• Diet Coke is called Light Coke, and is never seen at fast food restaurants. Their low cal beverage of choice is Coke Zero. Coke Zero, Diet Coke, and Diet Pepsi (Pepsi Nex) all taste different than I remember them tasting back in the states. Oddly, Light Coke is my favorite so far.
  • People here really really like the Simpsons. Channel 23 plays it probably 6 times at night. And there are sooo many Simpsons products around. I assume they’re officially licensed but maybe not. If I wanted to I could get a Simpsons eraser, lunch box, wall clock, hair barrettes, stationary set, and more. In one of my classes, 3 out of 7 kids have Simpsons pencil cases.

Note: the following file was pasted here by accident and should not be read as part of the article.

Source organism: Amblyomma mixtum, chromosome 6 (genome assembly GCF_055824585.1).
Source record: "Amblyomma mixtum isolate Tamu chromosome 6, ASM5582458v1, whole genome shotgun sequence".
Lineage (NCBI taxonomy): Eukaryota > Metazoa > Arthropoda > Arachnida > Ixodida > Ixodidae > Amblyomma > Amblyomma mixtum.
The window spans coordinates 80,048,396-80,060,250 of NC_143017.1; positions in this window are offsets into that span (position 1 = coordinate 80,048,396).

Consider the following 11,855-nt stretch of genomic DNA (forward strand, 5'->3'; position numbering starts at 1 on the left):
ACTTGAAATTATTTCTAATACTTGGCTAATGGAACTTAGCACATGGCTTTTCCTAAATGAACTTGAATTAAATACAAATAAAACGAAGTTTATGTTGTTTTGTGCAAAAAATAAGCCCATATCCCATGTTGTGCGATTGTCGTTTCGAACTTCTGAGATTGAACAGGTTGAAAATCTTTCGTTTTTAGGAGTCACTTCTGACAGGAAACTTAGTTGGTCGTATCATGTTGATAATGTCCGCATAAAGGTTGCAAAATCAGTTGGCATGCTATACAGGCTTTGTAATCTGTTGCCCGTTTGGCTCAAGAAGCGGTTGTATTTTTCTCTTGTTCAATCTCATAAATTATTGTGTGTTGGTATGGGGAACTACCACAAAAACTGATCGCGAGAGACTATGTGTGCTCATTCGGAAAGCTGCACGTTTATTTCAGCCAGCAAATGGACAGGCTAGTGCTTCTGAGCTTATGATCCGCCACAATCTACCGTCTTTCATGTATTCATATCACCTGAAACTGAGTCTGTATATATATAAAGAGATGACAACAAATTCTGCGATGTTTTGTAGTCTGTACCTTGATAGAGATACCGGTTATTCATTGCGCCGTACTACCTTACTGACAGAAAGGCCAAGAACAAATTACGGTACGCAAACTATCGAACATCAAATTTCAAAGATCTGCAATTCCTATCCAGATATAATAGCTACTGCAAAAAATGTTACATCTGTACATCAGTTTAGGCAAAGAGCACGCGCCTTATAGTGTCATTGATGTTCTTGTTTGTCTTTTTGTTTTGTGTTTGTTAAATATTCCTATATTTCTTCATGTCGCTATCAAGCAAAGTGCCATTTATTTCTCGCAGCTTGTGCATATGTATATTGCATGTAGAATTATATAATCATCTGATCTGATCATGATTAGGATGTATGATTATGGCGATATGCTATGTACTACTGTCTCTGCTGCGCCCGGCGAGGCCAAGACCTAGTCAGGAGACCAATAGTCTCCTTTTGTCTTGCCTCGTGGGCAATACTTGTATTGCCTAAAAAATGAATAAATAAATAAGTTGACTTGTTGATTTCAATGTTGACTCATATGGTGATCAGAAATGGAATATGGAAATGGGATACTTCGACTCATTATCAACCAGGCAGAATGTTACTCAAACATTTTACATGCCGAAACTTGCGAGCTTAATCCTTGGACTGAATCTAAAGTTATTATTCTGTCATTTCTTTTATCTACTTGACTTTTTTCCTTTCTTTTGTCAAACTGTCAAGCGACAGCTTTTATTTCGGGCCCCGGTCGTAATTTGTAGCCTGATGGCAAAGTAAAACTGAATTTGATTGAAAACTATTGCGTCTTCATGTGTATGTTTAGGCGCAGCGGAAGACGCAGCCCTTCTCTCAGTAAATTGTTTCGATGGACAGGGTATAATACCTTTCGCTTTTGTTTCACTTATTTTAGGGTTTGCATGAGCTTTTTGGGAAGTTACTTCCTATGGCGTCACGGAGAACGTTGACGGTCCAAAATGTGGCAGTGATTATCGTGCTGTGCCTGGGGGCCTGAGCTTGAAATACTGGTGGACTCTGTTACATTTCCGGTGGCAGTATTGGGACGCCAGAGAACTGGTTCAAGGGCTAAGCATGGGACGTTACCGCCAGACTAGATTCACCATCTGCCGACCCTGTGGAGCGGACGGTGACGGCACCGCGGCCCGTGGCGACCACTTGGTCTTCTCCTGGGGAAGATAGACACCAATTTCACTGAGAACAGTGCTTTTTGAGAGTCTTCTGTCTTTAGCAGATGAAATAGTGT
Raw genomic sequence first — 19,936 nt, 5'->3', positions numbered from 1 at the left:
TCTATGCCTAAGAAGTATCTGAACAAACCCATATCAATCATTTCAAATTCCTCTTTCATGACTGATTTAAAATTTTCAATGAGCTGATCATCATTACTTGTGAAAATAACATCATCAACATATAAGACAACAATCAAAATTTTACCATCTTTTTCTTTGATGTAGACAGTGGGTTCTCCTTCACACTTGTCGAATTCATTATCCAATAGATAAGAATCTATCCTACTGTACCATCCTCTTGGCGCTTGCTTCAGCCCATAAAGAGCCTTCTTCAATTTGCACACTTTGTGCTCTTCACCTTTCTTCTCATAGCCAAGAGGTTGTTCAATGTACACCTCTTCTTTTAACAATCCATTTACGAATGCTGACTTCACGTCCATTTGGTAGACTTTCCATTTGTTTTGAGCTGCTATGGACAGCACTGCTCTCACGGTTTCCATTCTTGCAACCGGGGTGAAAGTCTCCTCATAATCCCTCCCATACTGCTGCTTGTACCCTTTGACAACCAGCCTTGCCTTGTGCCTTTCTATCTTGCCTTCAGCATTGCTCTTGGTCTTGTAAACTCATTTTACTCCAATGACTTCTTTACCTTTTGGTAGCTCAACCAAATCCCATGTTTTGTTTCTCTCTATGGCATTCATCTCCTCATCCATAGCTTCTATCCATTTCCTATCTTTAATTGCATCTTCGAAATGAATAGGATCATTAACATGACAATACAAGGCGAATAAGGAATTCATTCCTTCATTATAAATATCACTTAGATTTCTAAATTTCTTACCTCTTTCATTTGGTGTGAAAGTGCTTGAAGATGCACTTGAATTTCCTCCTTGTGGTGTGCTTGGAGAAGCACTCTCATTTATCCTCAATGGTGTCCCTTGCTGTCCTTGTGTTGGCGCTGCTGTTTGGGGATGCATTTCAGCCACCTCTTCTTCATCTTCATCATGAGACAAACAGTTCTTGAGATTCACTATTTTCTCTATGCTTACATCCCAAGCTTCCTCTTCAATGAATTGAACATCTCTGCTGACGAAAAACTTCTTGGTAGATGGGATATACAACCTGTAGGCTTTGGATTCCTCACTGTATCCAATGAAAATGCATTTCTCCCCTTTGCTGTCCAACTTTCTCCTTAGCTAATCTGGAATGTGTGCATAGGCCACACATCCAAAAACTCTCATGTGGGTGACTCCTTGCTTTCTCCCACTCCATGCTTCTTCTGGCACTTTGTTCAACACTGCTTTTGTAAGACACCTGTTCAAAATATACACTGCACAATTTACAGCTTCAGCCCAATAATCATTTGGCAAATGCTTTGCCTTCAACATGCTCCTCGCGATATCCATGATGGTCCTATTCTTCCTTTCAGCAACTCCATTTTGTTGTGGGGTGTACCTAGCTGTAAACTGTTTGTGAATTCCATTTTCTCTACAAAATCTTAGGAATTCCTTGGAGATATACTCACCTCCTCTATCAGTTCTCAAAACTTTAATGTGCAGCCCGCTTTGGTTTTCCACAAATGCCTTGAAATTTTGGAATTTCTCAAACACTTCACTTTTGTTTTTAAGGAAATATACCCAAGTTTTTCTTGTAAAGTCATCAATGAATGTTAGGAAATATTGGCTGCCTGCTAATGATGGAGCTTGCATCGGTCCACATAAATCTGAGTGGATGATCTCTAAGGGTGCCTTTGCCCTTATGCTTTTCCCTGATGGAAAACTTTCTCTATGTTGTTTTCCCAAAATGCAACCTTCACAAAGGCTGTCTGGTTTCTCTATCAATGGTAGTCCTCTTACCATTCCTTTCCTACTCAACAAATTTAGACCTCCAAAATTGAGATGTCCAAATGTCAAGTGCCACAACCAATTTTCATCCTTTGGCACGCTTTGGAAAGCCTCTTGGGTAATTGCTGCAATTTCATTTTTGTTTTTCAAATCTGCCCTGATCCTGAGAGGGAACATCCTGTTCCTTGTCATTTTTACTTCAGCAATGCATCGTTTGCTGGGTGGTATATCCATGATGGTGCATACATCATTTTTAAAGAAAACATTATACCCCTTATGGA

• My Korean coworkers brush their teeth all the time- after everything they eat it seems. Although, I don’t think this is something men do.
  • The women carry parasols or umbrellas on sunny days. Almost no one wears sunglasses.
  • Everyone shares their food. I am given some type of snack every day by at least one of my kids, and sometimes by my coworkers. I’ve sampled many yummy and weird things this way.

That’s all I have for now. You can see what fun things I did this weekend by visiting my Flickr page. A day that starts at 7:30 am with a field trip and ends at 4 am with a huge concert is one that needs to be followed by sleep.

But I shopped and walked around Suwon instead πŸ™‚

random picture of an amusing Seoul restaurant sign for your enjoyment